"Our orientation is more on the healthcare side for the prescriber, the patient and the pharmacist," said Whittemore. "That's one of the reasons we're pursuing prescription renewal first, and that's really not an interest of theirs. I understand that they're going to be more focused on new prescriptions because that's how they see being able to influence the process."
Even though it has generated a certain buzz, electronic prescribing is currently in limbo, said Susan Winckler, group director of policy and advocacy. Question marks remain about whether the infrastructure will be built by RxHub, SureScript or both of them, and the unknown security requirements vis-Ã -vis the DEA and HIPAA make it difficult to know how to proceed. An additional roadblock may be physicians themselves, she added.
"I've heard of physicians who are saying, 'I want to put my [electronic prescribing] program in the local pharmacies and have it be exclusive,'" Winckler said. "If physicians are seeking exclusivity, they may talk themselves out of business. SureScript and RxHub are trying to address the question of infrastructure. But if you have two systems, how will that translate into practice? It could be a challenge for pharmacy because it means they would have costs. Electronic prescribing is going to take some reengineering of the physician's practice, and that is outside of our control."
Healthcare players who put too much faith in technology may be making a mistake, Winckler cautioned. "Sometimes technology is presented as a fix, but technology can create its own set of problems. For example, with electronic prescribing, the prescription will look nice, but that could create the perception that it's less likely to have errors. It's not enough to take the existing prescription and transmit it electronically. It's time to add an indication for use, so the pharmacist has more information."
President Bush signed legislation in December that allowed covered entities to request a one-year extension of the deadline for compliance with the electronic data interchange requirements of HIPAA. There was, however, a kicker to the new deadline of Oct. 16, 2003. In order to qualify for the extension, an entity must submit a compliance plan to Health and Human Services before Oct. 16, 2002. Failure to submit a compliance plan by that date could get a healthcare provider or insurer booted out of Medicare and fined, at the discretion of the HHS secretary.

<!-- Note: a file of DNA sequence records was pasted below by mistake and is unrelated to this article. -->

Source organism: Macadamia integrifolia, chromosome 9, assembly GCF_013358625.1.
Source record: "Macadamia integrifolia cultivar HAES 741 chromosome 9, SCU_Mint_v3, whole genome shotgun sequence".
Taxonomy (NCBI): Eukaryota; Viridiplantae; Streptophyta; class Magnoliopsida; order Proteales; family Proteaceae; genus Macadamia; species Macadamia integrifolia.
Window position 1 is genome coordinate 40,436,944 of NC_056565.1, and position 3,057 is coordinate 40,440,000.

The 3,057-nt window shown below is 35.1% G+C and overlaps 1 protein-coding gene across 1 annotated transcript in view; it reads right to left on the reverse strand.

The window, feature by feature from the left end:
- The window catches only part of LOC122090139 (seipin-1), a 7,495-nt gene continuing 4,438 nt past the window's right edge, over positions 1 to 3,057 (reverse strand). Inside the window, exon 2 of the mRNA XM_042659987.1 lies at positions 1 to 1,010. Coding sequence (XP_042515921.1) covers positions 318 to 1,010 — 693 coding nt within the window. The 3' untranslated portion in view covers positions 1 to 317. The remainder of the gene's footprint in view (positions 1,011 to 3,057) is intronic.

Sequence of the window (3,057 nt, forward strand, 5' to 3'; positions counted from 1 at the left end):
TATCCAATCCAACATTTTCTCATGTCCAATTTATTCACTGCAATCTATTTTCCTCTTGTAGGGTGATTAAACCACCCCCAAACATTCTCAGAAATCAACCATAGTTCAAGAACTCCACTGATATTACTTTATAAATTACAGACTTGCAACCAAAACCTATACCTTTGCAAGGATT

Although the EDI requirement could be delayed a year, the April 14, 2003, deadline for meeting HIPAA's privacy provisions still stands. During the six-month period between April and October, 2003, health information sent electronically has to comply with the privacy rules. It's anticipated that the agency will unveil the security regulations by midyear.
Organizations may think that President Bush granted them a reprieve, but just because Uncle Sam may give them another year doesn't mean their partners in industry will do the same, cautioned Benjamin Loy, senior vice president of industry relations and privacy officer of PDX/NHIN, a Fort Worth technology firm. They still have to be ready to conduct EDI using the new Version 5.1 standard developed by members of the National Council for Prescription Drug Programs and mandated by HHS as the HIPAA transaction standard for pharmacy.
"The extension doesn't really do anything for retail pharmacy," Loy said. "The HIPAA police won't lock you up if you're not ready, but PBMs and claims processors plan to stay with their original schedules, and retail will have to go along with them in order to conduct business. Some PBMs plan to start [using the new transmission standard] as early as June. Almost all of the major players plan to be using the HIPAA standards by September. And providers need to be ready."
Free testing is being conducted by NHIN to ensure that the new transmission standard mandated by HIPAA is workable for both processors and providers. Some of the claim switches are also providing testing, although a fee may be involved. Version 5.1 is more robust than its predecessor Version 3.2, incorporating new segments such as partial fills, multi-ingredient compounds and numerous new data elements, said Loy. Testing has been a little slower than he would like, and he feels there's still work to be done by all the parties involved. He added, "Everyone realizes they need to get ready for HIPAA. It's real, and it's not going to go away."